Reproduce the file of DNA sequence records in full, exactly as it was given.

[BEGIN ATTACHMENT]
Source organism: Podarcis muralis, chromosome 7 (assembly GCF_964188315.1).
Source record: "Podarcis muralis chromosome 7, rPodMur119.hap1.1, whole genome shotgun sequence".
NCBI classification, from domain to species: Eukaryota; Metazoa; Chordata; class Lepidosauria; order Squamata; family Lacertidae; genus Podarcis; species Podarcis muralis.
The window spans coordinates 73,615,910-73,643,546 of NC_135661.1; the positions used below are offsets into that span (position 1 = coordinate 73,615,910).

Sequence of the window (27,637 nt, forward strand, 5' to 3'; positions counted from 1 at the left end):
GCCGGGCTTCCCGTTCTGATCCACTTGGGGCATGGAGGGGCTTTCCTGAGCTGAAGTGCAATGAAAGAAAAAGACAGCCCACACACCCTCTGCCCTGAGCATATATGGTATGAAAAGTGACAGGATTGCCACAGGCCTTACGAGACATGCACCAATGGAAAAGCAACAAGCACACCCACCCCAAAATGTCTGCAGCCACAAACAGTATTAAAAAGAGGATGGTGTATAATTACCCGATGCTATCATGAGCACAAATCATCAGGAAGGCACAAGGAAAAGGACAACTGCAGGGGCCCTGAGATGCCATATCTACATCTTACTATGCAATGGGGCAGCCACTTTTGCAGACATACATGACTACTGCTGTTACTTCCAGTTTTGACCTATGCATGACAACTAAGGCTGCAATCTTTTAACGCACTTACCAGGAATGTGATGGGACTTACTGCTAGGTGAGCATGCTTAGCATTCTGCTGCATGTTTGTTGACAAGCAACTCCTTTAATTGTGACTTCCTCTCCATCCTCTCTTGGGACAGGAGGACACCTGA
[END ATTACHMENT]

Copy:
Source organism: Podarcis muralis, chromosome 7 (assembly GCF_964188315.1).
Source record: "Podarcis muralis chromosome 7, rPodMur119.hap1.1, whole genome shotgun sequence".
NCBI classification, from domain to species: Eukaryota; Metazoa; Chordata; class Lepidosauria; order Squamata; family Lacertidae; genus Podarcis; species Podarcis muralis.
The window spans coordinates 73,615,910-73,643,546 of NC_135661.1; the positions used below are offsets into that span (position 1 = coordinate 73,615,910).

Sequence of the window (27,637 nt, forward strand, 5' to 3'; positions counted from 1 at the left end):
GCCGGGCTTCCCGTTCTGATCCACTTGGGGCATGGAGGGGCTTTCCTGAGCTGAAGTGCAATGAAAGAAAAAGACAGCCCACACACCCTCTGCCCTGAGCATATATGGTATGAAAAGTGACAGGATTGCCACAGGCCTTACGAGACATGCACCAATGGAAAAGCAACAAGCACACCCACCCCAAAATGTCTGCAGCCACAAACAGTATTAAAAAGAGGATGGTGTATAATTACCCGATGCTATCATGAGCACAAATCATCAGGAAGGCACAAGGAAAAGGACAACTGCAGGGGCCCTGAGATGCCATATCTACATCTTACTATGCAATGGGGCAGCCACTTTTGCAGACATACATGACTACTGCTGTTACTTCCAGTTTTGACCTATGCATGACAACTAAGGCTGCAATCTTTTAACGCACTTACCAGGAATGTGATGGGACTTACTGCTAGGTGAGCATGCTTAGCATTCTGCTGCATGTTTGTTGACAAGCAACTCCTTTAATTGTGACTTCCTCTCCATCCTCTCTTGGGACAGGAGGACACCTGA